Southington ammonia leak stopped, “shelter-in-place” order lifted

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A “shelter-in-place” order has been lifted after an ammonia leak in Southington Sunday night.

The ammonia escaped from Diamond Ice, 93 Industrial Avenue, where it is used in the ice-making process. No one was injured.

Several 911 calls about a strong ammonia smell in the area of Elizabeth Drive, near the Bristol line, came in shortly before 8 p.m., fire officials said. When firefighters arrived, they, too, could smell the pungent odor and saw a plume venting through the roof with the help of thermal imaging cameras. They confirmed the substance was anhydrous ammonia, which is used as a refrigerant and becomes a toxic gas when released into the air.

Authorities alerted residents in both Southington and Bristol through an automated notification system and door-to-door visits, warning them to stay inside and close their windows.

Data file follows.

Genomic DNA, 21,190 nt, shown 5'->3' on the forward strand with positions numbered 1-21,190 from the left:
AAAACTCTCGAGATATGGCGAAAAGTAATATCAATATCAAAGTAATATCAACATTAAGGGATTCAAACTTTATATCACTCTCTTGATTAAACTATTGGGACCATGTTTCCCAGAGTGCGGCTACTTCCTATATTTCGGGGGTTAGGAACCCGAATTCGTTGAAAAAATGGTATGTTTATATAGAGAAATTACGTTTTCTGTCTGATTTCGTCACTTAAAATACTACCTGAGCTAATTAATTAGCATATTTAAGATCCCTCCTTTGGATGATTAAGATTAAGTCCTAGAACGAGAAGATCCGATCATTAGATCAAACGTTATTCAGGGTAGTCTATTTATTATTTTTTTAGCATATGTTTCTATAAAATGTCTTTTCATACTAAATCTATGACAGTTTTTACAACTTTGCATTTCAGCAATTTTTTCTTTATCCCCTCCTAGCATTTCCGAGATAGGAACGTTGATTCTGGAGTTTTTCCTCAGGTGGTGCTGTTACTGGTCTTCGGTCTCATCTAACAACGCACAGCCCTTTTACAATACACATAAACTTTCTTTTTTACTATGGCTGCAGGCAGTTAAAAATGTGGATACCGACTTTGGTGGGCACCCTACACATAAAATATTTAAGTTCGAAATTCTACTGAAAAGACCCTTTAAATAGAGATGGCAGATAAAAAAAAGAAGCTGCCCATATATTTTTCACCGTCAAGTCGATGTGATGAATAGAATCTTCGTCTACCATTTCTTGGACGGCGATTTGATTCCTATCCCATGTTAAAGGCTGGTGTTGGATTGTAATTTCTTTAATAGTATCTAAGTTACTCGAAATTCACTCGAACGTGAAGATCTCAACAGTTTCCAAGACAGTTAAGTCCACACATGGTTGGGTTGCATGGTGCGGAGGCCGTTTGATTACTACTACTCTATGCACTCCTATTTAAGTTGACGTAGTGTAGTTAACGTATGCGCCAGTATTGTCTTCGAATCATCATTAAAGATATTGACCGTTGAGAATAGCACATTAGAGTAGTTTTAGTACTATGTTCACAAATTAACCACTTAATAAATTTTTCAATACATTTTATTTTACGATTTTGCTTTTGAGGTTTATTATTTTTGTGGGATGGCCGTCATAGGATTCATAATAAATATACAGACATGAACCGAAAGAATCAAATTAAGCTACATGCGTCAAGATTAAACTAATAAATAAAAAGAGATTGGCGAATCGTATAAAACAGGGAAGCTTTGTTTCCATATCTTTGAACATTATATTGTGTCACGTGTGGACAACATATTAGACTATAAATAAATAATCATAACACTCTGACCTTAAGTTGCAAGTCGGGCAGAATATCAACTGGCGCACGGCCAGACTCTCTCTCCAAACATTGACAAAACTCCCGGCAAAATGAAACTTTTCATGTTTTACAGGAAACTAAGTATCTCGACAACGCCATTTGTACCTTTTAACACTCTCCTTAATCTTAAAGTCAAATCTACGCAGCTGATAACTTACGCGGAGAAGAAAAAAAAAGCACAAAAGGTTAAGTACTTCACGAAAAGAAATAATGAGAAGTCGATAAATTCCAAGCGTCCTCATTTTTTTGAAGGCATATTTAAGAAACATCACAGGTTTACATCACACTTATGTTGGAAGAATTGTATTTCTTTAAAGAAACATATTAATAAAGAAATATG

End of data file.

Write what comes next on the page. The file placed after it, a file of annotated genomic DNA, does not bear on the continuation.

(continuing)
The leak was stopped early Monday, fire officials said.

It happened when a refrigeration compressor failed and a relief valve released anhydrous ammonia into a closed refrigeration room, said Meghan Bard, a DEEP spokeswoman. That activated an ammonia evacuation system, which caused the ammonia vapors to be released into the air through the roof.

Hazardous materials teams from DEEP and Waterbury went into the room in protective suits with self-contained breathing apparatus to close the valve and stop the leak, Bard said, while another crew from the Hartford area went in to measure the amount of ammonia in the air.

After the leak was stopped, dangerous levels of ammonia lingered in the building, she said. The ammonia was expected to dissipate overnight because the building was ventilated.

The air outside the building was monitored the entire time to be sure no hazardous ammonia affected the community, Bard said.

Diamond Ice hired a contractor, Environmental Services Inc. of South Windsor, to vacuum up runoff from the ice-making process. The water had a high pH level because of its contact with the anhydrous ammonia.

The contractor was expected to confirm Monday that the level of ammonia has dropped.

Christine Dempsey may be reached at

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